In a scene of shocking brutality and depravity, Lester Welch killed his common-law wife, Annie Exline on Easter morning, Sunday, April 4, 1926. Exline’s body was badly beaten, mutilated, and dismembered when police entered their rundown North Side home.
There was also evidence of cannibalism. Welch, 33, was seen by police tearing flesh from Exline’s face with his teeth, a circumstance that led to him being dubbed the “vulture murderer.”
Welch, who worked as a millwright, confessed to police when he was arrested.
The details of the crime were so gruesome that women were barred from jury service and even from attending the trial.
Welch’s temporary insanity defense was rejected by the jury and he was convicted of first-degree murder on October 12, 1926. He was sentenced to death on May 26, 1927.
Welch’s appeal, which focused narrowly on jury instructions related to the degrees of murder, was denied out of hand (Commonwealth v. Welch, 291 Pa. 40, 1927). In its brief opinion, the Pennsylvania Supreme Court skipped over its usual recitation of the crime, characterizing it as too “revolting” to describe.
With the Pardon Board as the last remaining opportunity to avoid the electric chair, Welch’s counsel argued that he was “clearly insane” and unfit for execution (Pittsburgh Post-Gazette, February 16, 1928). Finding that Welch’s trial counsel was inadequate and that Welch was insane, the Pardon Board agreed and his death sentence was commuted to life imprisonment on May 23, 1928. Their decision was supported by medical testimony that Welch had experienced an “epileptiform attack” at the time of the killing.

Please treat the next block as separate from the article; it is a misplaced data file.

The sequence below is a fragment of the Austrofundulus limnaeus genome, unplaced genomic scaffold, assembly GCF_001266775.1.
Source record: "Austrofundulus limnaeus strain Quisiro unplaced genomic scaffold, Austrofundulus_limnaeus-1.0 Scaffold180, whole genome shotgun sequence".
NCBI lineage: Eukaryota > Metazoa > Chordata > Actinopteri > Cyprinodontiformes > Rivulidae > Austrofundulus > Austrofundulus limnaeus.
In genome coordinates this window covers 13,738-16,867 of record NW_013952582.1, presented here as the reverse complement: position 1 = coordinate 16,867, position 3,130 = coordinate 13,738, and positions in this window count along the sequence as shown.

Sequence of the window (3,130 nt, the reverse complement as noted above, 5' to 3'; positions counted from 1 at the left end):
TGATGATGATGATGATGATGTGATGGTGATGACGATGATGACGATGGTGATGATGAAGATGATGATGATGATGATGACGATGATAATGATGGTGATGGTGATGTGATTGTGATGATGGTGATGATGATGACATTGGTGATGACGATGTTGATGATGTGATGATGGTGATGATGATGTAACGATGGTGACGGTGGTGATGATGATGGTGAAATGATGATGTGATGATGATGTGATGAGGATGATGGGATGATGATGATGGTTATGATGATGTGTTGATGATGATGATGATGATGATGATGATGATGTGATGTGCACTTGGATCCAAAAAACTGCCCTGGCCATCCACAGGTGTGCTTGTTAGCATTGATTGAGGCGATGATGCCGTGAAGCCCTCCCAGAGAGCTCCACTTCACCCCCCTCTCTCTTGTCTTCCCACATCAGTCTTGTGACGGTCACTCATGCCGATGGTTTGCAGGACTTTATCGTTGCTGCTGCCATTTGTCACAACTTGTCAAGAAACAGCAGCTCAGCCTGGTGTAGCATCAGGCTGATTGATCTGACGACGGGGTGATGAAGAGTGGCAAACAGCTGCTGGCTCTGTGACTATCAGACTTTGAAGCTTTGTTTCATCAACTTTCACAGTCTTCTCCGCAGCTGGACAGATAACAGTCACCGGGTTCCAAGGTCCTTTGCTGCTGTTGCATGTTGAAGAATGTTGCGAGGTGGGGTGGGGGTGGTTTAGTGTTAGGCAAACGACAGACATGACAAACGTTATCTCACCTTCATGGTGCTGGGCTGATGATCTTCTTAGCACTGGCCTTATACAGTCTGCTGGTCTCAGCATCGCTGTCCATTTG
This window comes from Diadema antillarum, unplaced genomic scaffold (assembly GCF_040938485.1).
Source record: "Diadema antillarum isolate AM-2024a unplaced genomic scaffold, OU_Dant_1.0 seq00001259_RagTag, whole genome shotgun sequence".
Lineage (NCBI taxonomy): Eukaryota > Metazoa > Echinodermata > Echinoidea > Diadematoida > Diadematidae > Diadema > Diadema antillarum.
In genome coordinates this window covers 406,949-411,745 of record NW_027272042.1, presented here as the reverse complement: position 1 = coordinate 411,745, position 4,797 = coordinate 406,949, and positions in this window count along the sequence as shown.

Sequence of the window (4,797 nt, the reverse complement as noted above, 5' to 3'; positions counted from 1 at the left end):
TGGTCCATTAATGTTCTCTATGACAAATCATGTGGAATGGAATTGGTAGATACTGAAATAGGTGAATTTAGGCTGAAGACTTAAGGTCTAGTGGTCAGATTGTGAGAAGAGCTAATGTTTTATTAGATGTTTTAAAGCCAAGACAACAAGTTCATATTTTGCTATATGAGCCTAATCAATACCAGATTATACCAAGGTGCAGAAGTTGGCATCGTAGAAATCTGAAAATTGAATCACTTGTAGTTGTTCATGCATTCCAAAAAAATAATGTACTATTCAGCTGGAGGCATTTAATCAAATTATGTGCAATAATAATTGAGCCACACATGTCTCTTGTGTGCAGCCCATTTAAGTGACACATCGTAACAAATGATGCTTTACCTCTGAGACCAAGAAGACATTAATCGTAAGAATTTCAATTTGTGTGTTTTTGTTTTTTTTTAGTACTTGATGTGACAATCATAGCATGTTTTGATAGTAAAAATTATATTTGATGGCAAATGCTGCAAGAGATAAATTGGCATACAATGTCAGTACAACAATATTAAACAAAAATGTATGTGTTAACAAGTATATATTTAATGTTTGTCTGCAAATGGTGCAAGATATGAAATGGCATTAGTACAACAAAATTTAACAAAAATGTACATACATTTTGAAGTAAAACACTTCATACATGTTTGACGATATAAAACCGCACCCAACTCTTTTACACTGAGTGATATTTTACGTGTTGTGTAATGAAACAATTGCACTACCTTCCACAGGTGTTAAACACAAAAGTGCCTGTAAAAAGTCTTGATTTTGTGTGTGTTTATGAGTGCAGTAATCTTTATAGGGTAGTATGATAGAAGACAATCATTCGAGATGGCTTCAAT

Lester Welch was transferred to Western Penitentiary, where he died of heart disease on March 17, 1958. He was 65 years old.
Welch is the only person sentenced to death in Allegheny County after the enactment of the 1925 state statute giving juries the discretion to choose a life or death sentence in first-degree murder convictions (Act of May 14, 1925, P. L. 759) and before the de facto moratorium on executions in the early 1960s whose death sentence was commuted.
Every one of the other twenty-one men sentenced to death between 1925 and 1960 was executed. Another commutation would not occur for more than 35 years.
The dramatic decline in the use of commutations suggests that the law worked to limit the imposition of death sentences to those cases that met prevailing legal and public standards of deathworthiness. That a vastly disproportionate number of those who were executed were Black indicates whose crimes were considered deathworthy. With rare exceptions, white defendants convicted of first-degree murder were sentenced to life imprisonment while Black defendants were sentenced to death.